That doesn't mean writing more, which usually makes things even harder to understand. It actually means writing better. It means genuinely caring about what you write to other people. We naturally care when talking face to face, and that's why we use body language to supplement our words. In remote teams a lot of that is lost in calls and text, so we need to enhance it by being better narrators.
Differentiate ephemeral from non-ephemeral communication
Chats are not task managers. Repeat with me; chats are not task managers. A message in a conversation gets lost in a second. When I wake up in the morning, I always have more than 50 messages to read.
If everyone had the same volume, that'd be around 1,000 messages for the entire team. Imagine having 1,000 tasks, which are sort of defined, sort of have a due date, and sort of have an owner. That's a lot of "sort of"s. That lowers the probability that something tangible may come out of those 1,000 messages.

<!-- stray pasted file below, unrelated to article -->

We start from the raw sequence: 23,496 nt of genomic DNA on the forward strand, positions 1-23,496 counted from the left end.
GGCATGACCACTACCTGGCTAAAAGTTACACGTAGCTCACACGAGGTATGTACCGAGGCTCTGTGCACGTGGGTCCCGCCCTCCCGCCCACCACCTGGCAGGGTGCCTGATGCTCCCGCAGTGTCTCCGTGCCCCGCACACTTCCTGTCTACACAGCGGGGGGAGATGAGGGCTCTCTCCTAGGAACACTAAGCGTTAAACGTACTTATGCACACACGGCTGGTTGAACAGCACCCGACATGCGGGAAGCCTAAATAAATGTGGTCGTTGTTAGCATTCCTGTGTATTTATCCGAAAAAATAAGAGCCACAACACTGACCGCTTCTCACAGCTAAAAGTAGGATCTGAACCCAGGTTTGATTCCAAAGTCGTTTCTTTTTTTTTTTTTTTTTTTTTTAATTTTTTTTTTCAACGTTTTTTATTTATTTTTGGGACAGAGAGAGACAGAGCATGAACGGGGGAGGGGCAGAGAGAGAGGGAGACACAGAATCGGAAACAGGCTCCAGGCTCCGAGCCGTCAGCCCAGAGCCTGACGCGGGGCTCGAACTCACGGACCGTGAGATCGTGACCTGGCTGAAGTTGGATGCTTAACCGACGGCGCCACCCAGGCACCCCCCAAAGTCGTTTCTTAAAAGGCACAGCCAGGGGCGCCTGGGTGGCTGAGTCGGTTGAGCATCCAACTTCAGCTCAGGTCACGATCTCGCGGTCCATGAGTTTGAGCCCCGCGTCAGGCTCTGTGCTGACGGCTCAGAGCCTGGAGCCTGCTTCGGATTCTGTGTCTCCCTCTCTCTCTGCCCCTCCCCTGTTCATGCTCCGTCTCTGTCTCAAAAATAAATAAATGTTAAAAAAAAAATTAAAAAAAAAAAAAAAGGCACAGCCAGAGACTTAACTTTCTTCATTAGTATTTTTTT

Task managers help us create tangible action items that have an owner, a due date, and are well documented.
When someone tells me that I need to do something on a chat, my reply usually is; "Just assign me a task on Flow :)"
People may be offline because of timezones, and you cannot just grab someone in the office and tell them to explain something.
Documentation solves that issue. Even if it's internal documentation, it helps to have a team's knowledge base and the habit of using it.
Have an onboarding project
We have an onboarding project in our task manager, so we can clone it and use it for new team members.